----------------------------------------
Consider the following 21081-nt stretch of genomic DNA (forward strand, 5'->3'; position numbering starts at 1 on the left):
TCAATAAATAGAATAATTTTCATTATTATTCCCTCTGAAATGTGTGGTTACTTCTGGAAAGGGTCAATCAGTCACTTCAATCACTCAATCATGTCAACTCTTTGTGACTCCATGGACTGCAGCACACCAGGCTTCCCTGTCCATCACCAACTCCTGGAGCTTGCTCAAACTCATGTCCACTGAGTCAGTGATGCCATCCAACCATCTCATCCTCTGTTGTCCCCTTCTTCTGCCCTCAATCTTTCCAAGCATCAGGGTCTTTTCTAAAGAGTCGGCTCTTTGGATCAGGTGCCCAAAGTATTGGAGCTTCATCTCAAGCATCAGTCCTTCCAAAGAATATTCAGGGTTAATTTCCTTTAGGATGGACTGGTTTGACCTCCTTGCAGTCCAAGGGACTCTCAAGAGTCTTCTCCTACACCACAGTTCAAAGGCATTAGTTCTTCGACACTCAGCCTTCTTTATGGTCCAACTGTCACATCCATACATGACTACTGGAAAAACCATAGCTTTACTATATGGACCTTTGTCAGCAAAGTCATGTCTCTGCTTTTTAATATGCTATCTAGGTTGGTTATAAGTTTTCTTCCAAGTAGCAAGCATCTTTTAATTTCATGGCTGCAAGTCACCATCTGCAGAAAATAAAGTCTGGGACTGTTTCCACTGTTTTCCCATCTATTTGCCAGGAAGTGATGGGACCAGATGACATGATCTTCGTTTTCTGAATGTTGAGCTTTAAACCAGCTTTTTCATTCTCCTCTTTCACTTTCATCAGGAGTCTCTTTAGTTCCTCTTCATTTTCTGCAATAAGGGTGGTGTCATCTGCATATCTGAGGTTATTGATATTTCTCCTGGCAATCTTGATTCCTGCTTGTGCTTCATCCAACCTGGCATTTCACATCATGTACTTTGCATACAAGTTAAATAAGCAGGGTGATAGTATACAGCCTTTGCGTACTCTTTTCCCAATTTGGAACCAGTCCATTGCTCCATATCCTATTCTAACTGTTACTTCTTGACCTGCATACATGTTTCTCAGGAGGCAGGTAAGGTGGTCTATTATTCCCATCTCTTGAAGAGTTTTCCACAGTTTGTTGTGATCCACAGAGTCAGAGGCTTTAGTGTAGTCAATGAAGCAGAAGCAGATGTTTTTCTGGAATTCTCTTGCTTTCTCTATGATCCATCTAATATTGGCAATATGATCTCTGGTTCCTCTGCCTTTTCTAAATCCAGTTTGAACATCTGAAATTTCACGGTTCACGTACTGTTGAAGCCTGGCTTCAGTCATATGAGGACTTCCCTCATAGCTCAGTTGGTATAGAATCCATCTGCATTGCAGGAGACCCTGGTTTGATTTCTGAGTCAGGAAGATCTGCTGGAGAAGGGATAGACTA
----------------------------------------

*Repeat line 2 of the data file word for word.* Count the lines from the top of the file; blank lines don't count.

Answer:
TCAATAAATAGAATAATTTTCATTATTATTCCCTCTGAAATGTGTGGTTACTTCTGGAAAGGGTCAATCAGTCACTTCAATCACTCAATCATGTCAACTCTTTGTGACTCCATGGACTGCAGCACACCAGGCTTCCCTGTCCATCACCAACTCCTGGAGCTTGCTCAAACTCATGTCCACTGAGTCAGTGATGCCATCCAACCATCTCATCCTCTGTTGTCCCCTTCTTCTGCCCTCAATCTTTCCAAGCATCAGGGTCTTTTCTAAAGAGTCGGCTCTTTGGATCAGGTGCCCAAAGTATTGGAGCTTCATCTCAAGCATCAGTCCTTCCAAAGAATATTCAGGGTTAATTTCCTTTAGGATGGACTGGTTTGACCTCCTTGCAGTCCAAGGGACTCTCAAGAGTCTTCTCCTACACCACAGTTCAAAGGCATTAGTTCTTCGACACTCAGCCTTCTTTATGGTCCAACTGTCACATCCATACATGACTACTGGAAAAACCATAGCTTTACTATATGGACCTTTGTCAGCAAAGTCATGTCTCTGCTTTTTAATATGCTATCTAGGTTGGTTATAAGTTTTCTTCCAAGTAGCAAGCATCTTTTAATTTCATGGCTGCAAGTCACCATCTGCAGAAAATAAAGTCTGGGACTGTTTCCACTGTTTTCCCATCTATTTGCCAGGAAGTGATGGGACCAGATGACATGATCTTCGTTTTCTGAATGTTGAGCTTTAAACCAGCTTTTTCATTCTCCTCTTTCACTTTCATCAGGAGTCTCTTTAGTTCCTCTTCATTTTCTGCAATAAGGGTGGTGTCATCTGCATATCTGAGGTTATTGATATTTCTCCTGGCAATCTTGATTCCTGCTTGTGCTTCATCCAACCTGGCATTTCACATCATGTACTTTGCATACAAGTTAAATAAGCAGGGTGATAGTATACAGCCTTTGCGTACTCTTTTCCCAATTTGGAACCAGTCCATTGCTCCATATCCTATTCTAACTGTTACTTCTTGACCTGCATACATGTTTCTCAGGAGGCAGGTAAGGTGGTCTATTATTCCCATCTCTTGAAGAGTTTTCCACAGTTTGTTGTGATCCACAGAGTCAGAGGCTTTAGTGTAGTCAATGAAGCAGAAGCAGATGTTTTTCTGGAATTCTCTTGCTTTCTCTATGATCCATCTAATATTGGCAATATGATCTCTGGTTCCTCTGCCTTTTCTAAATCCAGTTTGAACATCTGAAATTTCACGGTTCACGTACTGTTGAAGCCTGGCTTCAGTCATATGAGGACTTCCCTCATAGCTCAGTTGGTATAGAATCCATCTGCATTGCAGGAGACCCTGGTTTGATTTCTGAGTCAGGAAGATCTGCTGGAGAAGGGATAGACTA